Pesach reminds us, however, of the other approach to belief, the one in which answers came before the questions. This approach, often linked to Rav Yehudah Halevi and the Kuzari, puts national experience ahead of reason or philosophy. Jews believe because they were there, because they experienced the inyan Eloki, the manifestation of a Divine element, in their lives over an extended period of time, and in different ways. The reality of the shared experience may have generated different questions, but the order is decidedly the opposite of the “gaps” approach. Knowledge of G-d came first, because His Presence was unmistakable in our national history. At the Seder, we share the history first, and then wring from it principles and interpretation only after. We have been doing this for over 3300 years, and likely would never have survived without reliving the experience each year.
In short, Jews began with answers where others had questions. At times, we had questions where others would have found answers.
Rav Asher Weiss, shlit”a related this story a year ago in Los Angeles. As the situation in the Kovno ghetto deteriorated, there was no thought whatsoever about obtaining matzoh for Pesach. None, except for one Moshe Golding. He could not bear to think of Pesach without matzos, so set out to do the impossible. Before anyone else began to think of Pesach, he was scavenging for single kernels of grain, lovingly collecting them and secreting them away. When he had a small bag full, he took two bricks and ground them into a small quantity of flour. On erev Pesach, he carefully mixed the flour with water, and rolled small matzos out on a piece of metal over a flame.
It almost worked. As he was preparing his matzos, a German soldier burst in, and asked him what he was up to. He didn’t answer. The German swung his rifle butt at his head, again and again, knocking all his teeth out. Somehow, though, he did not break the matzos.
That night, the first night of Pesach, there was a late night knock on the door of Rav Ephraim Oshry zt”l, the Rav of the Kovno Ghetto (and later author of Shut Mi-Ma’amakim on responsa of the Holocaust, whose English language version earned him the National Jewish Book Award.) Rav Oshry opened the door, steeling himself for the worst when he saw Golding. He was sure that Golding would ask him to explain how it could be that in the midst of such fortitude in the performance of a mitzvah, such a fate could befall him. Rav Oshry did not have the answers to replace those that Golding might have found on his own.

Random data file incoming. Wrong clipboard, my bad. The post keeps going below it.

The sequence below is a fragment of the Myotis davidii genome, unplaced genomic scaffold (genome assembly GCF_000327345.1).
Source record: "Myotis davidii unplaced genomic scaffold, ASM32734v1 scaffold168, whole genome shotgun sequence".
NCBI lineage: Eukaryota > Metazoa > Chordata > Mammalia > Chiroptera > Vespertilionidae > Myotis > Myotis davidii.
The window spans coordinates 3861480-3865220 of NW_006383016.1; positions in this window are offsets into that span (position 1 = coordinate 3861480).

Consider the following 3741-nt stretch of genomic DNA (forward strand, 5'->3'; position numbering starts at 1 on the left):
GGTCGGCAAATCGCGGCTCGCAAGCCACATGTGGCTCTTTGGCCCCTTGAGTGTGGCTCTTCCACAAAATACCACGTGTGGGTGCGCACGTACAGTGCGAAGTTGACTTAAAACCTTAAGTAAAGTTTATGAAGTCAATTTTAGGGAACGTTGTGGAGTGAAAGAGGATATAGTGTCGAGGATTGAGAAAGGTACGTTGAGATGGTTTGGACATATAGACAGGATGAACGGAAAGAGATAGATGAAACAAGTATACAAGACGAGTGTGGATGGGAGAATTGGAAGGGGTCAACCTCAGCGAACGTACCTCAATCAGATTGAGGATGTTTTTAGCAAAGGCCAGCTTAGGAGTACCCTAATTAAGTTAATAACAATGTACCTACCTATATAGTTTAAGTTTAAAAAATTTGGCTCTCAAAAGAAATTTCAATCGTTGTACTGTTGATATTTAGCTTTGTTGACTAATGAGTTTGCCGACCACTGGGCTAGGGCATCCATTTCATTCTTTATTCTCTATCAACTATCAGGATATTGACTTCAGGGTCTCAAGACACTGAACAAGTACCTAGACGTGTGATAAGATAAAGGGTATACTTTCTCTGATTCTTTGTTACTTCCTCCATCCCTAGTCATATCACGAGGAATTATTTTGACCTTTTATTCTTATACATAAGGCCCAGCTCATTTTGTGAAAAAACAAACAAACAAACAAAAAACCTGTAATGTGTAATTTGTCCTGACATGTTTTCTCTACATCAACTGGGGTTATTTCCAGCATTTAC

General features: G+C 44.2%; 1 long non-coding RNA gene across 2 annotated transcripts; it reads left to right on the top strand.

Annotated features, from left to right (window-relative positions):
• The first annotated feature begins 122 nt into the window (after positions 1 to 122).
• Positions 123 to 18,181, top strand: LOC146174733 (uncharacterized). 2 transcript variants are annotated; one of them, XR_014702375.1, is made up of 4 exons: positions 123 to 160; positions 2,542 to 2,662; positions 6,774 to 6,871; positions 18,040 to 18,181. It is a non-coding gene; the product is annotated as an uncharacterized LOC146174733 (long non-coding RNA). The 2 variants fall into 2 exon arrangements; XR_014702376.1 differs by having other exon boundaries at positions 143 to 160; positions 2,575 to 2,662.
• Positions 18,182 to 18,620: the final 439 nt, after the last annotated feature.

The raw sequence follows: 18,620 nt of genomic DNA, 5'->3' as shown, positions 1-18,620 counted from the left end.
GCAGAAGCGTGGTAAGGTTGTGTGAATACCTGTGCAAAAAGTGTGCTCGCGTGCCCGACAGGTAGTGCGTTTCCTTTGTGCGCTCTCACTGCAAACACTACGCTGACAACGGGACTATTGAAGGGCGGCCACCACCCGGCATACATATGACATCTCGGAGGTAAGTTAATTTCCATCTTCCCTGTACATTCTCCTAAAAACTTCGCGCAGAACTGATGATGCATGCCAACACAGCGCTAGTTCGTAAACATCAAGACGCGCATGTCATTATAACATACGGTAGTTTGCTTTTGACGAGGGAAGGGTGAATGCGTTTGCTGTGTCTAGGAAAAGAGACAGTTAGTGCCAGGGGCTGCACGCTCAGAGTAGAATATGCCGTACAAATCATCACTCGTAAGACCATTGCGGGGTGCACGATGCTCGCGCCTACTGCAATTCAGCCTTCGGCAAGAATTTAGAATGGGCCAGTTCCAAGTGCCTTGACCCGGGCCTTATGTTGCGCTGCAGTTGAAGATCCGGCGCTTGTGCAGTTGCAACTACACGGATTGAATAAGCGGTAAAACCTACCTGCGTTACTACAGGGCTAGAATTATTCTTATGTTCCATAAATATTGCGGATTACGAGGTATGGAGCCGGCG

That is not what happened, however. Golding had neither answers, nor the questions Rav Oshry supposed he would. Instead, he asked his rav a different question.
“I think I am the only person in Kovno with matzos. The problem is that I have no teeth with which to eat them. Yes, I know what you’ll tell me. If I soften them with water, I should be able to swallow them. The problem with that, rebbe, is that my father was always makpid not to eat gebrokts (matzoh that has been allowed to become wet). What should I do, rebbe? Under the circumstances, is it permissible for me to soak the matzos in order to fulfill the mitzvah?”
Rav Asher Weiss framed the story perfectly. Some people, he said, survive on answers. Klal Yisrael, however, has survived at times through questions – questions no one else would think of asking, and that reflect the tenacity of our commitment to HKBH.
In the merit of the answers we will share with our families in the approaching days, may we quickly find the answer to the question of when our long galus will come to an end!